Germany's economics minister has offered Brazil support as it prepares for the 2014 World Cup. German companies could provide Sao Paulo and Rio de Janeiro with a transport link.
Brazil's government is keen on a high-speed train link between Rio and Sao Paolo
Economics Minister Karl-Theodor zu Guttenberg is hoping German firms can scoop infrastructure, organization and security contracts by helping Brazil prepare for the 2014 soccer tournament. Germany was host nation in 2006 for the World Cup finals, winning praise for its organizational flair and business know-how.
"Germany wants to be a partner for the World Cup in 2014 and contribute to making it a success. I'm very optimistic and believe we are in a good position especially when it comes to working hand in hand with industry," Guttenberg told Deutsche Welle, speaking on the sidelines of German-Brazilian trade talks in the Brazilian city of Vitoria.
That partnership could translate into deals worth billions of euros for German industry, as it struggles to win back its title as world's number one export nation from China.
Guttenberg stressed that German firms were well-positioned and "brimming with confidence."
The "right profile"
Brazil's minister of development, industry and foreign commerce, Miguel Jorge, said that many Germany companies had what he termed the "right profile" to help Brazil prepare for soccer's premier event.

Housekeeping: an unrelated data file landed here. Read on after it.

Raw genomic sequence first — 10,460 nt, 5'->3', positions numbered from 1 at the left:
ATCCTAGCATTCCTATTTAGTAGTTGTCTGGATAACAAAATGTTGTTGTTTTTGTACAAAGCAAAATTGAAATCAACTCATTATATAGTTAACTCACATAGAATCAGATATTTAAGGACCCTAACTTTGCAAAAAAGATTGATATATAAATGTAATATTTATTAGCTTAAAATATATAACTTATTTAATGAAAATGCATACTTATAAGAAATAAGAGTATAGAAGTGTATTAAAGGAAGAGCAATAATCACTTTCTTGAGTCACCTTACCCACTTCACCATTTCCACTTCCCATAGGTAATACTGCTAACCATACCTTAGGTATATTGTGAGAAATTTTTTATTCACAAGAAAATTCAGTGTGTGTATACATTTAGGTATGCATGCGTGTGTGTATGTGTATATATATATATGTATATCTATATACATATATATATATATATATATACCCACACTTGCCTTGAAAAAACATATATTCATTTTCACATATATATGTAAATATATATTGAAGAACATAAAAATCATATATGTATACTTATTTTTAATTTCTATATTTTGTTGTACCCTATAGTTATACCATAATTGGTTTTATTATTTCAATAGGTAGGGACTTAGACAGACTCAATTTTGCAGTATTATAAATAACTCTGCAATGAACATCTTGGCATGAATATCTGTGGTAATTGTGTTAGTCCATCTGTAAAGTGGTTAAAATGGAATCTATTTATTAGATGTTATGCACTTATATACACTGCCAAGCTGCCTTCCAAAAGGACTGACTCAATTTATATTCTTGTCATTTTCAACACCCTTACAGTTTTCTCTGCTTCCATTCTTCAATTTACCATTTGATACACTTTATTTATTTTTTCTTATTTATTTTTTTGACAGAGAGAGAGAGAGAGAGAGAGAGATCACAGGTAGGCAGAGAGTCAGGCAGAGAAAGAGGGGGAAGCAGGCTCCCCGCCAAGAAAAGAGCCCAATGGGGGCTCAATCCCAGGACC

Guttenberg (middle) is hopeful that Germany can make money on Brazil's World Cup
Without naming names, Jorge said several German companies with experience in preparing for the country's 2006 World Cup submitted proposals to help build or refurbish roads, airports and stadiums for the event.
One prestige project that German entrepreneurs have an eye on is the so-called "Trem-Bala" high-speed rail link between Sao Paolo and Rio de Janeiro, which the Brazilian government wants to be up and running by 2014. The project would cost more than 13 billion euros ($18.6 billion).
Hans-Peter Keitel, head of the Federation of German Industry (BDI), was optimistic: "German industry never plays for a draw. We want to win here."
Next year alone, the Brazilian government will be investing an estimated $40 billion in the soccer fest. At all of the soccer stadiums that will be hosting the World Cup finals "large investments will be necessary, especially in the constructions of stadiums, airports, hotels and security," said Keitel.
A total of 1,200 German companies already have business operations in Brazil, contributing to 10 percent of the country's gross domestic product. Bilateral trade volume is worth nearly 18 billion euros.
Editor. Nancy Isenson